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Guidant suit stirs 'spirit of disclosure'

Mr Roger K. Olsson | 15.07.2007 21:32 | Health | London

Giuen Media

Sunday, July 15, 2007

Jul. 15, 2007 (McClatchy-Tribune Regional News delivered by Newstex) --
Sometimes change is spurred by tragedy.

After Joshua Oukrop, a 21-year-old Grand Rapids man, died in 2005 when his Guidant Corp. heart defibrillator short-circuited and failed to revive him, a lawsuit by thousands of other defibrillator patients led not only to a large financial settlement but also significant changes in how such devices are monitored.

Manufacturers, doctors and patient advocates agree: Patients are now privy to far more information about the cardiac devices implanted in their bodies.

After Oukrop's family and doctors went public, press coverage and patient outrage followed. A doctors' group called for more scrutiny of pacemakers and defibrillators made by three companies with ties to the Twin Cities. The Food and Drug Administration promised to do a better job of tracking flaws in devices.

On Friday, some 4,000 aggrieved patients settled a massive lawsuit with Boston Scientific Corp. (NYSE:BSX) , which acquired Guidant last year. The lawsuit alleged the company hid safety information from patients. Boston Scientific will write a check for $195 million to settle, ending a bitter chapter for the company, which employs about 3,000 people in Arden Hills.

But what has really changed in the medical device industry as a result of the Guidant controversy? 'It may not be perfect, but there's a new spirit of full disclosure and more understanding by device manufacturers that patients and physicians need to partner with them to help us make good choices,' said Lisa Salberg, founder and president of the Hypertrophic Cardiomyopathy Association, a New Jersey-based organization for patients and families with the heart condition. 'It is very encouraging.'

Patients prescribed a drug are more than likely aware of its brand name. But historically, many patients implanted with defibrillators and pacemakers relied on their doctors to choose a device and remained clueless about the particular brand used. Usually, they were given a card to tuck in their wallet that bore the device's model name and number, and a phone number to call in case of emergency.

Defibrillators are stopwatch-sized devices implanted in the chest that shock the heart if an irregular rhythm is detected, while pacemakers help the heart beat in a regular rhythm. The three makers of these devices -- Medtronic Inc. (NYSE:MDT) , Boston Scientific Corp. (formerly Guidant) and St. Jude Medical Inc. (NYSE:STJ) -- are either based or have major operations in the Twin Cities.

Device performance

Now, patients can assess a device's safety record by perusing performance reports posted on each manufacturer's website.

While these reports have long been publicly available, the information contained in them now is more standardized between manufacturers and easier for patients and physicians to understand, said Rob Clark, a spokesman for Fridley-based Medtronic, the world's largest maker of defibrillators and pacemakers.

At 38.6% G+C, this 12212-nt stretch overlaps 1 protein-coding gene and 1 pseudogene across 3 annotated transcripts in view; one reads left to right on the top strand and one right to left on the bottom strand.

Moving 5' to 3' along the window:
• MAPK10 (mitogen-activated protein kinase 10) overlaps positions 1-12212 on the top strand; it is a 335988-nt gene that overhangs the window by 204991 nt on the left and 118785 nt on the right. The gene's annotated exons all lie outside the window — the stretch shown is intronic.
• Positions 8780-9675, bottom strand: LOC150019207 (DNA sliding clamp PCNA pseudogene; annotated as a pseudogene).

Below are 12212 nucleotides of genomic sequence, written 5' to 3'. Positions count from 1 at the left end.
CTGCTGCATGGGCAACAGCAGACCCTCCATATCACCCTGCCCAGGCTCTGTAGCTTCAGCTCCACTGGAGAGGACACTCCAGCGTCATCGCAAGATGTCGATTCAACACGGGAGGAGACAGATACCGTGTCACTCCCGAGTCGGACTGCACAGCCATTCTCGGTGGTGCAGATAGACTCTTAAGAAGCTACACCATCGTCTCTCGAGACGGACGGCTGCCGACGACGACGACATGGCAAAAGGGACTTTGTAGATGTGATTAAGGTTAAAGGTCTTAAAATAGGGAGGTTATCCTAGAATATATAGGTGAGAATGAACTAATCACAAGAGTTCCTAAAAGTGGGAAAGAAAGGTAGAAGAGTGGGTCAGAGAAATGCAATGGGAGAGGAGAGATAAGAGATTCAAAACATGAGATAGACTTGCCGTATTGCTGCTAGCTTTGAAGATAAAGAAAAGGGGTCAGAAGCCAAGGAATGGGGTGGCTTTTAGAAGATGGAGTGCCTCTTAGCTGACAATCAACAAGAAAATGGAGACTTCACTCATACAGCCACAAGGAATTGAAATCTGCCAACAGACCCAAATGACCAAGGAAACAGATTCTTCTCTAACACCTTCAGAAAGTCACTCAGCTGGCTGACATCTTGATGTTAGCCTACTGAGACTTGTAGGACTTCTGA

Data in these reports include how many units of a particular device have been implanted in the United States, how many have malfunctioned and whether the device failed to provide therapy as result. Product advisories or recalls are posted, as well.

'I think that Boston Scientific, in particular, has really stepped up with its performance report, which is the best in the industry right now,' said Dr. Robert Hauser, senior consulting cardiologist with the Minneapolis Heart Institute, and one of Joshua Oukrop's physicians who went public with his concerns. 'Medtronic has enhanced its report, and St. Jude is at least getting on the radar screen.'

The standardized language in these reports was recommended in a 2005 report in the wake of the Guidant controversy by the Heart Rhythm Society, a Washington-based group of heart specialists.

It is unclear whether such data would have saved Joshua Oukrop's life because Guidant didn't issue a safety advisory about his device until after his death. (Six others died as a result of malfunctioning Guidant devices.) Oukrup's family could not be reached for comment Saturday.

But several doctors and industry observers say companies are under increased pressure to provide accurate and timely information about the safety of their products.

One reason: the spectre of potentially costly litigation. Charles S. Zimmerman, lead co-counsel in the Guidant case, said Friday's settlement 'advances serious public interest in making our medical devices better and safer while appropriately compensating people who were hurt.'

Direct information

Manufacturers like Medtronic are also creating channels to communicate with patients directly.

In the past, device manufacturers would notify the FDA and doctors if there was a problem with a device. It was left to physicians to inform patients, although in the Guidant case, many panic-stricken patients heard about the recalls through the media.

The Guidant controversy indicated that many patients want to know about safety issues involving their device directly from the manufacturer, Salberg said. 'Patients are active participants in their health care,' she said. 'They don't want information filtered, they want it direct.'

Some patients may not want the plethora of information about their device at their fingertips. But in Salberg's view, the Guidant controversy spurred industry and government regulators to listen to patients with new vigor. 'They're listening now in a way I had not perceived before,' she said.

Janet Moore -- 612-673-7752 --

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